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DBL%20Hendrix%20small.png College chemistry, 1983

Derek Lowe The 2002 Model

Dbl%20new%20portrait%20B%26W.png After 10 years of blogging. . .

Derek Lowe, an Arkansan by birth, got his BA from Hendrix College and his PhD in organic chemistry from Duke before spending time in Germany on a Humboldt Fellowship on his post-doc. He's worked for several major pharmaceutical companies since 1989 on drug discovery projects against schizophrenia, Alzheimer's, diabetes, osteoporosis and other diseases. To contact Derek email him directly: Twitter: Dereklowe

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June 6, 2012

How Not to Do Science Education

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Posted by Derek

Slate has one of those assume-the-conclusions articles up on science and technology education in the US. It's right there in the title: "America Needs More Scientists and Engineers".

Now, I can generally agree that America (and the world) needs more science and engineering. I'd personally like enough to realize room-temperature superconductors, commercially feasible fixation of carbon dioxide as an industrial feedstock, and both economically viable fusion power and high-efficiency solar beamed down from orbit. For starters. We most definitely need better technology and more scientific understanding to realize these things, since none of them (as far as we know) are at all impossible, and we sure don't have any of them yet.

But to automatically assume that we need lots more scientists and engineers to do that is a tempting, but illogical, conclusion. And one that my currently-unemployed readers who are scientists and engineers don't enjoy hearing about very much, I'd have to assume. I think that the initial fallacies are (1) lumping together all science education into a common substance, and (2) assuming that if you put more of that into the hopper, more good stuff will come out the other end. If I had to pick one line from the article that I disagree with the most, it would be this one:

America needs Thomas Edisons and Craig Venters, but it really needs a lot more good scientists, more competent scientists, even more mediocre scientists.

No. I hate to be the one to say it, but mediocre scientists are, in fact, in long supply. Access to them is not a rate-limiting step. Not all the unemployed science and technology folks out there are mediocre - not by a long shot (I've seen the CVs that come in) - but a lot of the mediocre ones are finding themselves unemployed, and they're searching an awful long time for new positions when that happens. Who, exactly, would be clamoring to hire a fresh horde of I-guess-they'll-do science graduates? Is that what we really need to put things over the top, technologically - more foot soldiers?

But I agree with the first part of the quoted statement, although different names might have come to my mind. My emphasis would be on "How do we get the smartest and most motivated people to go into science again?". Or perhaps "How do we educate future discoverers to live up to their potential?" I want to make sure that we don't miss the next John von Neumann or Claude Shannon, or that they don't decide to go off to the hedge fund business instead. I want to be able to find the great people who come out of obscurity, the Barbara McClintocks and Francis Cricks, and give them the chance to do what they're capable of. When someone seems to be born for a particular field, like R. B. Woodward for organic chemistry, I want them to have every chance to find their calling.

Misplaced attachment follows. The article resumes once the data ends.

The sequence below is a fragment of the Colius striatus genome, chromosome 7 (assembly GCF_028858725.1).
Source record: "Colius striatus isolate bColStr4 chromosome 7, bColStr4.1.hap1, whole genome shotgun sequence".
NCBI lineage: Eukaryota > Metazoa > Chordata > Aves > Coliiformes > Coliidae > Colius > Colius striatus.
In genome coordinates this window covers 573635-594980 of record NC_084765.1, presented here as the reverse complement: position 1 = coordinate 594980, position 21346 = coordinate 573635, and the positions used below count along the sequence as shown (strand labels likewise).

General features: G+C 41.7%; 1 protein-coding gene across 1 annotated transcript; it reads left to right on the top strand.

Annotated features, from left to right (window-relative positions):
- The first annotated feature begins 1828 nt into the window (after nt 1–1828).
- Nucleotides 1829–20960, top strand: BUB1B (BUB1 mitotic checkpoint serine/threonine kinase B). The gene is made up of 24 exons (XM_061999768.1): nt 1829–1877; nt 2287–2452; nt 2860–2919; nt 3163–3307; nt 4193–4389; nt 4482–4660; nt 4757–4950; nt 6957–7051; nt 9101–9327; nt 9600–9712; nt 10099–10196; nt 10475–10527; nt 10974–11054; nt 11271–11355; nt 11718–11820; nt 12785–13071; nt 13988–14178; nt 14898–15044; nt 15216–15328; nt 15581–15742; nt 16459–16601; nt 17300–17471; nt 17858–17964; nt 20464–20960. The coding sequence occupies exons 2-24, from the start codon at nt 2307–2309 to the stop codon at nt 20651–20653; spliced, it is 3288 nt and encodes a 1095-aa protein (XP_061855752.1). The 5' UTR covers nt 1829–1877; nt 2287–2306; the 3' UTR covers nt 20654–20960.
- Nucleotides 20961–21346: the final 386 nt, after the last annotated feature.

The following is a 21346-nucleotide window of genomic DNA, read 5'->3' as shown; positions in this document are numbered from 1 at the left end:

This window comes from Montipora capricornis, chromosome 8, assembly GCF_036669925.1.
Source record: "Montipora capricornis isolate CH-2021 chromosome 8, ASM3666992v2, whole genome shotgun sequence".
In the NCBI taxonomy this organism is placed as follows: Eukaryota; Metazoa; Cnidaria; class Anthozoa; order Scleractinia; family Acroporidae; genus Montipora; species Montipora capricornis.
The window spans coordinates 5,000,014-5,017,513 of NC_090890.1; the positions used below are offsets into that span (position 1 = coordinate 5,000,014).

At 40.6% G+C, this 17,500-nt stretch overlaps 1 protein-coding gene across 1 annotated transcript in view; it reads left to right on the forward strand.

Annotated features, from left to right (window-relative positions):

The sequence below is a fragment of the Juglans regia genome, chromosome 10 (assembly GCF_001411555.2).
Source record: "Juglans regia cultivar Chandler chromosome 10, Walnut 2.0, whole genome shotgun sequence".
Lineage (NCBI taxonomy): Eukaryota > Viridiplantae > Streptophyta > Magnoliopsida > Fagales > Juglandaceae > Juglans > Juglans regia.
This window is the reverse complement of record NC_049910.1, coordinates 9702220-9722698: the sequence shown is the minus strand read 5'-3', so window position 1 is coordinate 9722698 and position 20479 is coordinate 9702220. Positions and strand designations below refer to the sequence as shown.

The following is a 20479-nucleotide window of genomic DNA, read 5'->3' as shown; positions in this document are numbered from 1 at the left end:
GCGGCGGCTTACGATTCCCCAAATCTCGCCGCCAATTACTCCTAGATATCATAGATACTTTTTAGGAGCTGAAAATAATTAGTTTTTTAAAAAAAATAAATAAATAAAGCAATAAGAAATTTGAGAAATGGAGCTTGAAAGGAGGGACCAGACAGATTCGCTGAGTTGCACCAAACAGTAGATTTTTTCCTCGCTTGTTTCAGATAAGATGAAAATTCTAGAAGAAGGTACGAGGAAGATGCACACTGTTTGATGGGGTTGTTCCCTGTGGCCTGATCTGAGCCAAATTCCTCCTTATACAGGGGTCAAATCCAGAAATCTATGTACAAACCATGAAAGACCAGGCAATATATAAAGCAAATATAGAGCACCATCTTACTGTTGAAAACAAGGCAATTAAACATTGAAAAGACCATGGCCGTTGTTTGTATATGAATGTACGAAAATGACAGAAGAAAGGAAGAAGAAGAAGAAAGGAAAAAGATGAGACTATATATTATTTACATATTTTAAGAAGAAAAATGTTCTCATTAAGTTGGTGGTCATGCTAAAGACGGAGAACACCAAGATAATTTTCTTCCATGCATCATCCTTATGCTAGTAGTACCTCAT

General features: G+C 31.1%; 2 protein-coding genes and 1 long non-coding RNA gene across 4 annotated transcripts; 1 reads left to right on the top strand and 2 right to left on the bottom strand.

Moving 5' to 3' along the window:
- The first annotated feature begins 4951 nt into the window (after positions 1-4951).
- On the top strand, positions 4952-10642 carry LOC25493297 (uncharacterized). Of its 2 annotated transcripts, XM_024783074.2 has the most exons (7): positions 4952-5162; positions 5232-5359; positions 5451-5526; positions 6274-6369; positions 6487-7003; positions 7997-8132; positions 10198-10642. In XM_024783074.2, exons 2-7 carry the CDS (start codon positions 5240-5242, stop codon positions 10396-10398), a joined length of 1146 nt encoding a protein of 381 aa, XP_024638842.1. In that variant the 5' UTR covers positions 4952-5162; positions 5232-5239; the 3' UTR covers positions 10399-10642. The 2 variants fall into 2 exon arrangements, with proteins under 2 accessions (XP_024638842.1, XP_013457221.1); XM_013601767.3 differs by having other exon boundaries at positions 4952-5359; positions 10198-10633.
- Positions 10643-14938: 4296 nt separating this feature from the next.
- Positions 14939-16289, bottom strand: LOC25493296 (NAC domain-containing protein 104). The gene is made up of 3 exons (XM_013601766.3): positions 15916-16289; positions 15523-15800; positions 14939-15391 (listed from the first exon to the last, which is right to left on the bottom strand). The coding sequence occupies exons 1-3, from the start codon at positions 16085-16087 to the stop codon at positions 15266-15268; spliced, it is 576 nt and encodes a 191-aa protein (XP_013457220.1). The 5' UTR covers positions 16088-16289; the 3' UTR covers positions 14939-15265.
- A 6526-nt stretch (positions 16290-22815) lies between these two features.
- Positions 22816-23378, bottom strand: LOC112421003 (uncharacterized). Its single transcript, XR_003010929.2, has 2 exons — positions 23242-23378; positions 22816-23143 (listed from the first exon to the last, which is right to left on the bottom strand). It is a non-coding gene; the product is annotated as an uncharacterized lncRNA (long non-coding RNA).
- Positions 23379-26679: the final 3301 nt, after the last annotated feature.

But even below that household-name level, there's a larger group of very intelligent, very inventive people who are mostly only known to those in their field. I have a list in my head right now for chemistry; so do you. These people we cannot have enough of, either - these are people who might be only a chance encounter or sudden thought away from a line of research that would lead to an uncontested Nobel Prize or billion-dollar industrial breakthrough.

To be fair, Slate may well get around to some of these thoughts; they're going to be writing about science education all month. But I wish that they hadn't gotten off on this particular foot. You've got to guard yourself against myths in this area. Here come a few of them:

1. Companies, in most cases, are not moving R&D operations overseas because they just can't find anyone here to do the jobs. They're doing that because it's cheaper that way (or appears to be; the jury's probably still out in many instances).

2. We are not, as far as I can see, facing the constant and well-known "critical shortage of scientists and engineers". There have been headlines with that phrase in them for decades, and I wish people would think about that before writing another one. Some fields may have shortages, but that's a different story entirely.

3. And that brings up another point, as mentioned above: while the earlier stages of science and math education are a common pathway, things then branch out, and how. Saying that there are so-many-thousand "science PhDs" is a pretty useless statistic, because by that point, they're scattered into all sorts of fields. A semiconductor firm will not be hiring me, for example.

There are more of these myths; examples are welcome in the comments. I'll no doubt return to this topic as more articles are published on it - it really is an important one. That's why it deserves more than "America needs more mediocre scientists". Sheesh.

Comments (53) + TrackBacks (0) | Category: General Scientific News | Who Discovers and Why


1. anana-mouse on June 6, 2012 8:37 AM writes...

One very productive avenue is to have HR's role in recruiting senior scientists abridged. Their rubric involved to discern creativity is literally an oxymoron. Have scientists bring in scientists and in an interview(s), put them in the Coliseum amongst the lions and see what they can do.

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2. cirby on June 6, 2012 8:40 AM writes...

"commercially feasible fixation of carbon dioxide as an industrial feedstock"

They're called "trees."

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3. The Iron Chemist on June 6, 2012 8:53 AM writes...

Good post. The relevant problem isn't minting new scientists and engineers, it's finding meaningful employment for the ones we already have.